remarkable speed with which he established his China
House in 1866. Unhappy with the performance of his
Shanghai agents, Preston, Bruell & Co., he sent out
a representative early in the year to keep an eye on imports.
By September it had become clear that sterner measures
were required. Swire immediately drew up a partnership
agreement with R.S. Butterfield, a textile manufacturer
for whom he was handling exports to China, and then took
ship himself for Shanghai. Arriving there on 28th November,
he moved into Bruell’s premises (literally, since in those
days it was customary to ‘live over the shop’). Within a few
short days he had bought them out, taken a lease on new
premises and arranged to move in Bruell’s furniture. The
establishment of Butterfield & Swire was announced in
the pages of the North China Daily News on 3rd December,
a week after he had arrived.
There followed 20 years of hard work and steady
expansion, and although Swire returned to Europe within
a year, he never loosened his iron grip. His confidence in his
own acumen and ability was unshakeable: ‘My one merit
is that managers and partners in the House will accept
my decisions with perfect confidence where accounts are
concerned. Every dispute is left to my award, and with it,
they have heretofore been satisfied’. Accordingly, he ran
his business along the lines of a strict but kindly patriarch
presiding over a loved, but occasionally wayward and
foolish family. To his staff and business partners he was
simply ‘The Senior’.
His character shines through in his surviving business
correspondence, where his style is vivid, forthright, witty,
occasionally acerbic, and he suffers fools not at all.
‘What a cantankerous, obstinate, illogical old man you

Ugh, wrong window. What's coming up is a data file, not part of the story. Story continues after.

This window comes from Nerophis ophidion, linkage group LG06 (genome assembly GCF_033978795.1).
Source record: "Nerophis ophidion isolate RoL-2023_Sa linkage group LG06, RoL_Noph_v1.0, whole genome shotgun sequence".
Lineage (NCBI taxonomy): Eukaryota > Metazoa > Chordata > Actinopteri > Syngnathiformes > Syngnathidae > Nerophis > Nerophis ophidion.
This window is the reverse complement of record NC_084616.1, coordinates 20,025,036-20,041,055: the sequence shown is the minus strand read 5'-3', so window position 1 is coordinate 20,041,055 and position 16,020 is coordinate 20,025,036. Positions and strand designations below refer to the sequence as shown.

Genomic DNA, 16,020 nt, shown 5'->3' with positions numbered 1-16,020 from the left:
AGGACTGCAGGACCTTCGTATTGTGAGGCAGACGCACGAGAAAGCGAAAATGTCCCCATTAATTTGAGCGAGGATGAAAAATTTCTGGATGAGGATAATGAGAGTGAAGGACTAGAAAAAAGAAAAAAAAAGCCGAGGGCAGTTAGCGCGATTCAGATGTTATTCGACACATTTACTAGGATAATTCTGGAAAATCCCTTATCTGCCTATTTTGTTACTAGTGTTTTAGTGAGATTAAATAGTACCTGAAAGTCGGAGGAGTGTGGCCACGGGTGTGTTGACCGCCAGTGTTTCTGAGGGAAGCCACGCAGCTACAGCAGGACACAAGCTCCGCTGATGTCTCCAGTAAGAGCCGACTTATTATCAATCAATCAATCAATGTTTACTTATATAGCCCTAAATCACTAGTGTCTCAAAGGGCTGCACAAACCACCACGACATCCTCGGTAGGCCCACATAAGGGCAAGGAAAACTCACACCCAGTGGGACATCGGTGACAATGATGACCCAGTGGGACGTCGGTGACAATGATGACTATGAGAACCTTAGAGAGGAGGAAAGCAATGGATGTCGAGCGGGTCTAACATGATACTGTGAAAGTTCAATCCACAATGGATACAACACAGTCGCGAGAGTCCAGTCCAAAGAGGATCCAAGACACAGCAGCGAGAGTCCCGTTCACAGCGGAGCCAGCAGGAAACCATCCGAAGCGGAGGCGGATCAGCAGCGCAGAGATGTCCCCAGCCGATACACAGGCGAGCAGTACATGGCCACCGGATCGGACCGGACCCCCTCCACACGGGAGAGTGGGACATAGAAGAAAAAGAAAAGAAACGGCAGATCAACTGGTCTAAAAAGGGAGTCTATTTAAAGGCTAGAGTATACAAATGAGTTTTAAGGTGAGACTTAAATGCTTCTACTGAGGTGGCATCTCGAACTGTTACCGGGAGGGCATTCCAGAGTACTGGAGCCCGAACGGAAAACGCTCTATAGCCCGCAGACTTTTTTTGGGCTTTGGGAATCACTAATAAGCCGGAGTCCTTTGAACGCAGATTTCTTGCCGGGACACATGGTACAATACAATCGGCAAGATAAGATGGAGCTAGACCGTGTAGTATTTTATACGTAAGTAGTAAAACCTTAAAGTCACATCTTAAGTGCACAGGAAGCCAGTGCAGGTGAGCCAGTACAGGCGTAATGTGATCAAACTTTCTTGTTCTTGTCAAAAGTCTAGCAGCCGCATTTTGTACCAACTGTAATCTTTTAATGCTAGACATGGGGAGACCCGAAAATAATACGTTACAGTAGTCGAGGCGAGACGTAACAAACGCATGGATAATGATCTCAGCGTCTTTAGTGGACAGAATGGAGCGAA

are getting,’ he wrote to his Shanghai manager in 1893.
‘Employ your leisure either in resting your brain or exercising
your body. If you must special plead, post the letter in
the fire and burn the duplicate’. Swire sat down to write
to his eastern managers in longhand daily and they
religiously forwarded copies of their inter-port mail
to London — enabling him to maintain a degree of control
and insight into the minutiae of outport life that is
staggering from a modern perspective.
Away from the office, John Samuel Swire was
a devoted family man. Personally frugal at times, he could
be magnificent in his generosity to his friends. In 1881, he
finally remarried — after strenuous prompting from son Jack.
His second wife, Mary Warren, the daughter of a Liverpool
ship owner, was Swire’s goddaughter and 26 years his junior;
they would have one son, (George) Warren, born in 1883.
It is telling that Mary kept every single letter John wrote
to her — including notes of the ‘will be back at 2pm’ variety.
His letters reveal a relationship that belies the Victorian
stereotype: he never talked down to his wife on matters
of business and consulted her on a wide range of subjects.
His relationship with his two sons was equally warm and
easy — though they clearly hero‑worshipped him as well.
In later life, rheumatoid arthritis caused John Swire great pain. Forced to give up his beloved hunting, he underwent periodic treatment at a variety of fashionable spas. He died just short of his 73rd birthday, on 1st December 1898. John Samuel Swire never handed over the reins of his firm to a successor and his rigorous management style continued to influence its development for many years after his death.